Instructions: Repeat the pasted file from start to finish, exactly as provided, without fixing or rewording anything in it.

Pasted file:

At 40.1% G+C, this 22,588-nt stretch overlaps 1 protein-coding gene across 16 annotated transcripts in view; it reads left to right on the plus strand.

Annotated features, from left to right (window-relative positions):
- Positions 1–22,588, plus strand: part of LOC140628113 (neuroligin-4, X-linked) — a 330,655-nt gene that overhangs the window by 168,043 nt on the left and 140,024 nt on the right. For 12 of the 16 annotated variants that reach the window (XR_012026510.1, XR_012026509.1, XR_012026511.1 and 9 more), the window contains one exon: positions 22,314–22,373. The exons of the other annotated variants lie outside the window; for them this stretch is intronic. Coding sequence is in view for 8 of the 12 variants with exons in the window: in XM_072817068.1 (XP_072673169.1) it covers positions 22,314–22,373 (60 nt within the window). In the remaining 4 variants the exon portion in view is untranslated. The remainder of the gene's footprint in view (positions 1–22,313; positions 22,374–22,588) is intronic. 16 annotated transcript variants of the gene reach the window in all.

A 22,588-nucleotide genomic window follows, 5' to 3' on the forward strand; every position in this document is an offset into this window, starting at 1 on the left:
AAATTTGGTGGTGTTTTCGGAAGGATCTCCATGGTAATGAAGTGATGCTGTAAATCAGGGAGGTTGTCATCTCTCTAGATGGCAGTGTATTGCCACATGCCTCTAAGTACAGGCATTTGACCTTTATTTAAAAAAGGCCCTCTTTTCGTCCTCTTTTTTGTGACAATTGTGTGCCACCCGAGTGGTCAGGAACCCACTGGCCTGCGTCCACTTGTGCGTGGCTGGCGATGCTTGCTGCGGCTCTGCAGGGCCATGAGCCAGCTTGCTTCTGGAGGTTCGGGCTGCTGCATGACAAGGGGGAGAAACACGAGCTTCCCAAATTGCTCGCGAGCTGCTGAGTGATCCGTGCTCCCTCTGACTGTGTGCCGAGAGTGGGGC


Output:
At 40.1% G+C, this 22,588-nt stretch overlaps 1 protein-coding gene across 16 annotated transcripts in view; it reads left to right on the plus strand.

Annotated features, from left to right (window-relative positions):
- Positions 1–22,588, plus strand: part of LOC140628113 (neuroligin-4, X-linked) — a 330,655-nt gene that overhangs the window by 168,043 nt on the left and 140,024 nt on the right. For 12 of the 16 annotated variants that reach the window (XR_012026510.1, XR_012026509.1, XR_012026511.1 and 9 more), the window contains one exon: positions 22,314–22,373. The exons of the other annotated variants lie outside the window; for them this stretch is intronic. Coding sequence is in view for 8 of the 12 variants with exons in the window: in XM_072817068.1 (XP_072673169.1) it covers positions 22,314–22,373 (60 nt within the window). In the remaining 4 variants the exon portion in view is untranslated. The remainder of the gene's footprint in view (positions 1–22,313; positions 22,374–22,588) is intronic. 16 annotated transcript variants of the gene reach the window in all.

A 22,588-nucleotide genomic window follows, 5' to 3' on the forward strand; every position in this document is an offset into this window, starting at 1 on the left:
AAATTTGGTGGTGTTTTCGGAAGGATCTCCATGGTAATGAAGTGATGCTGTAAATCAGGGAGGTTGTCATCTCTCTAGATGGCAGTGTATTGCCACATGCCTCTAAGTACAGGCATTTGACCTTTATTTAAAAAAGGCCCTCTTTTCGTCCTCTTTTTTGTGACAATTGTGTGCCACCCGAGTGGTCAGGAACCCACTGGCCTGCGTCCACTTGTGCGTGGCTGGCGATGCTTGCTGCGGCTCTGCAGGGCCATGAGCCAGCTTGCTTCTGGAGGTTCGGGCTGCTGCATGACAAGGGGGAGAAACACGAGCTTCCCAAATTGCTCGCGAGCTGCTGAGTGATCCGTGCTCCCTCTGACTGTGTGCCGAGAGTGGGGC